A majority judgment prevails on the ground of least sacrifice, not on the ground of better efficiency in judgment. The presumption that the more efficient or correct judgment would have a greater appeal and win over more voters is hardly supported by the facts of social life and the registered decisions of the voters. It is not always true that it would be less sacrifice for a minority of voters to forego having their judgment prevail than for a majority. Among the people imbued with the spirit of democracy, if such a condition arose the majority would not say, "Well, we have the votes, what are you going to do about it?" but would consider the relative sacrifice that would be incurred by the minority if the decision went against them. If the majority perceived that the minority felt keenly that their sacrifice would be the greater, the majority would then arrange a middle or less severe course, or would give in until a further period of educational campaigning had taken place and then submit the question again for a vote. Perhaps public opinions would, during this period, undergo a change. Within the small, face-to-face groups in society, for instance in the family, democratically minded people often differ in judgment upon matters that come up for mutual consideration. Such persons consider the sacrifice it would mean to the other if the decision went against the other and give in if the sacrifice of the other is perceived to be felt more keenly. This act of giving in, either in part or altogether, may then be reciprocated by the other when upon another occasion the situation is reversed. Such persons defer to the judgment of others involved even when this is quite contrary to their own judgment, provided it does not offend against the attitude or will to be just, democratic, etc. One's attitude toward justice and the democratic spirit is not to be compromised; but one can differ with another upon the best ways and means of attaining justice, democracy, etc., and can forego his judgment in part and arrange with others for some modified method of attaining social welfare, justice, and democracy. There is no reason why this same spirit of democracy may not pervade a larger group.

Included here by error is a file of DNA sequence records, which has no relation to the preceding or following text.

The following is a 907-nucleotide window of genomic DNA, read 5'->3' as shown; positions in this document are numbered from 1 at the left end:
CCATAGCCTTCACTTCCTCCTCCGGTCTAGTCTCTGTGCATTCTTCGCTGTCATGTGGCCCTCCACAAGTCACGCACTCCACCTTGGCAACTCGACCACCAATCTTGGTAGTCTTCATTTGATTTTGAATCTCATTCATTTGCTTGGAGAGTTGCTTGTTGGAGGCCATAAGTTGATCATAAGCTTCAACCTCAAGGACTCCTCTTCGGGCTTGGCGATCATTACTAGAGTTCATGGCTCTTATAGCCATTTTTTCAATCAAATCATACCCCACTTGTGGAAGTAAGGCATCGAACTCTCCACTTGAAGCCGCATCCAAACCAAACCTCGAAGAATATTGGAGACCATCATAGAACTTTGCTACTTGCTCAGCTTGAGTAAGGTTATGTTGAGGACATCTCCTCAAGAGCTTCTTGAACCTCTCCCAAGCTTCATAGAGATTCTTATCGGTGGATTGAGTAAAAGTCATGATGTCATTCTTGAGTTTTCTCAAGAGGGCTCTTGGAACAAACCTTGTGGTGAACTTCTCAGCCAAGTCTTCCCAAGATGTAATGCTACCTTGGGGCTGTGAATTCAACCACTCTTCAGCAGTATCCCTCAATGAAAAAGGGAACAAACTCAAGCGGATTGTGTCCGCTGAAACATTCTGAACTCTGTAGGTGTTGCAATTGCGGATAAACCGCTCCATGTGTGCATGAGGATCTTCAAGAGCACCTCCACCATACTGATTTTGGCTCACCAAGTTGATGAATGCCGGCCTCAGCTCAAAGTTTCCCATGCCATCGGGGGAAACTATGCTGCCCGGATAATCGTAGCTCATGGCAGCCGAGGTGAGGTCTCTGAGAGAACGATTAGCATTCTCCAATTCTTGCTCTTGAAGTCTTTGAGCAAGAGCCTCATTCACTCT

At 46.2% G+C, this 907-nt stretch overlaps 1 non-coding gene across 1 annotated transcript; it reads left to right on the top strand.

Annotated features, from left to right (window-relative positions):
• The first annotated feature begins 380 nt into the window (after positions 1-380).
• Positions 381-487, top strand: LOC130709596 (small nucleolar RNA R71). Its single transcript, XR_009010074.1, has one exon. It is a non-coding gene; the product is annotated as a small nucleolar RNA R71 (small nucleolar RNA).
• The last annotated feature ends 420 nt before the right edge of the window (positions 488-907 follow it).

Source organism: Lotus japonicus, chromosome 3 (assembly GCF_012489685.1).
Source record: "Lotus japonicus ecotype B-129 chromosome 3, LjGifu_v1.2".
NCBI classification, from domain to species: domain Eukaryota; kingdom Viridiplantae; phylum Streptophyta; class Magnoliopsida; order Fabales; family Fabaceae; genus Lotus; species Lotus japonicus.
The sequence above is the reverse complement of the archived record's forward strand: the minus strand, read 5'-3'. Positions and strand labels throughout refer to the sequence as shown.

The ideal of democracy as the rule to govern participation in the control and supervision of the social order may not of course be the goal toward which society is moving. It may be in some entirely unseen direction, our segment of the movement toward the great goal being so insignificant that it is after all too small to disclose the true direction of the entire movement. Yet the ideal of democracy has the earmarks of a great social goal, for it has infinite possibilities of development, and there are always at hand ways and means of making it workable in the successively unfolding conditions arising in the social order.